About the Farm
The Queens County Farm Museum dates back to 1697 and occupies New York City's largest remaining tract of undisturbed farmland. The farm encompasses a 47-acre parcel that is the longest continuously farmed site in New York State. The site includes historic farm buildings, a greenhouse complex, livestock, farm vehicles and implements, planting fields, an orchard, and an herb garden.
Our farm animals and tranquil agrarian environment provide the opportunity to leave the hectic daily pace behind for an enjoyable visit to a farm without leaving the city.
Our grounds are open seven days a week, year-round from 10 am to 5 pm. Visit our Welcome Center to purchase goat feed, or go for a stroll around the farm to see our fields, livestock, and farm implements. On Saturdays and Sundays we offer guided tours of the historic Adriance Farmhouse and seasonal hayrides (from April through October, weather permitting).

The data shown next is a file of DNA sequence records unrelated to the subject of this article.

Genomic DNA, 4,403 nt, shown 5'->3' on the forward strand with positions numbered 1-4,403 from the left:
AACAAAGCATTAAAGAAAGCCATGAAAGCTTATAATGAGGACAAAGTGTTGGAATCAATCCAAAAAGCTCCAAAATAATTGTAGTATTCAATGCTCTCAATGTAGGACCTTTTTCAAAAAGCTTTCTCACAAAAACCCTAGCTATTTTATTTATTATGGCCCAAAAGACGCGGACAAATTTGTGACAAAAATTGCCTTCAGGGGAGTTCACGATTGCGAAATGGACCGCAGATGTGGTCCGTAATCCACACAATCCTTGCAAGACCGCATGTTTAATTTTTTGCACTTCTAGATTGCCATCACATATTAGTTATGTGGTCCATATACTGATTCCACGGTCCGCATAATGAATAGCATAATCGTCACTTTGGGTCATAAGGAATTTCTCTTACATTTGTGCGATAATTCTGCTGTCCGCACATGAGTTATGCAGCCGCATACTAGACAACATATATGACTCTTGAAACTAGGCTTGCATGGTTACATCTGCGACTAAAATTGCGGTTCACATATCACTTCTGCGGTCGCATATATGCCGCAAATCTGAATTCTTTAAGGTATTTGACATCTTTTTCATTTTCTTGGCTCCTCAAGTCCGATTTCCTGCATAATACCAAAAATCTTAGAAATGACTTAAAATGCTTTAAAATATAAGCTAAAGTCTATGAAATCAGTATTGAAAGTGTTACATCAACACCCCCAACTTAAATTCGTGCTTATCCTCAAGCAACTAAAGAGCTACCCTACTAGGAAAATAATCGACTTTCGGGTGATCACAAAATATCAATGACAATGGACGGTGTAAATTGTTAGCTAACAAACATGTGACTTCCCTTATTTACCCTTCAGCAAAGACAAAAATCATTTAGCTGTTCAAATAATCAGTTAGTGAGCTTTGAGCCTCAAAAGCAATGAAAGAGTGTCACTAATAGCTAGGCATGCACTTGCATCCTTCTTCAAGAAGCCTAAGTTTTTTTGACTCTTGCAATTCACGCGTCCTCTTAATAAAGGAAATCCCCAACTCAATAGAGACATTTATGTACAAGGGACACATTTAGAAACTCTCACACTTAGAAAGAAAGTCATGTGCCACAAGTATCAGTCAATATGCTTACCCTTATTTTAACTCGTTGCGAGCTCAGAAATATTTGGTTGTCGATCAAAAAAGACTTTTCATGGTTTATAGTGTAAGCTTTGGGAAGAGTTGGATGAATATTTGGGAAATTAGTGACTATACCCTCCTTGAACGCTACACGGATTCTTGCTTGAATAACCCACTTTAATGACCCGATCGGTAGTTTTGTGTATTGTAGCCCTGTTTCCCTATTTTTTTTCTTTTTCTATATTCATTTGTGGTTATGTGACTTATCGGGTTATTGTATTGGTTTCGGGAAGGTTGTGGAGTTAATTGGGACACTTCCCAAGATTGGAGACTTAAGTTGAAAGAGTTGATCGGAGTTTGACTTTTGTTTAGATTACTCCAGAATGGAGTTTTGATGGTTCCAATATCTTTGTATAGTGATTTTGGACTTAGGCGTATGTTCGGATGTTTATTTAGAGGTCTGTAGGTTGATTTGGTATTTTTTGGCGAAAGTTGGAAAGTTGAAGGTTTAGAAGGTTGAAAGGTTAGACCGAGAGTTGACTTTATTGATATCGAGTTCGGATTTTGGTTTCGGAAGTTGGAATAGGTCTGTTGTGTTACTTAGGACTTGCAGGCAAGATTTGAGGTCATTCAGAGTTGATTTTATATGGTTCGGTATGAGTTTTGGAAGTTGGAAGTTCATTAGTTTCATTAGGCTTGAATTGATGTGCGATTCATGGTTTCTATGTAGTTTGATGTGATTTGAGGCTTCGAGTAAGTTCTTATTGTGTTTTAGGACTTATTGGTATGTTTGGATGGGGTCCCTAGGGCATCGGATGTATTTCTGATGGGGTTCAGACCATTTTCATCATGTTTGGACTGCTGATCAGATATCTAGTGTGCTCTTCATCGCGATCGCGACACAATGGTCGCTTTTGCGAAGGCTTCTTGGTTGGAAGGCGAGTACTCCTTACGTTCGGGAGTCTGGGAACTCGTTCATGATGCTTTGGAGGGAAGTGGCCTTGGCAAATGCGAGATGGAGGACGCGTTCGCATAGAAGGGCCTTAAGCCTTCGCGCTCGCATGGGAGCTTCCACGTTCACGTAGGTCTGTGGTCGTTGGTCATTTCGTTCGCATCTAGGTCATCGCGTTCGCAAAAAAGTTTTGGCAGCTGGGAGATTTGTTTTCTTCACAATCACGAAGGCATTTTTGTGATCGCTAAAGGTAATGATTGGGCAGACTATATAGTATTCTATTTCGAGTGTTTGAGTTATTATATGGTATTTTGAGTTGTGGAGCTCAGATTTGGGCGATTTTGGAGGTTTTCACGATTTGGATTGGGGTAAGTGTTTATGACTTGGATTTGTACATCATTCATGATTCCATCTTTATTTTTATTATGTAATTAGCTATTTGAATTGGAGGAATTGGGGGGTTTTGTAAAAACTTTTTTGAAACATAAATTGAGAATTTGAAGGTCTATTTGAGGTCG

General admission is free, except during public events.* Group visits by schools and organizations require advance reservations and admission fees apply.
The farm is owned by the New York City Department of Parks, operated by the Colonial Farmhouse Restoration Society of Bellerose, Inc. and is a member of the Historic House Trust of New York City.
*Click here for our listing of paid admission dates.
View our Board of Directors here.
The mission of the Queens County Farm Museum is to preserve, restore, and interpret the site, its history and owner's lifestyles. Through educational programs, events, and museum services, we educate the public as to the significance of Queens County's agricultural and horticultural past and heighten awareness of present-day sustainable agricultural and horticultural practices.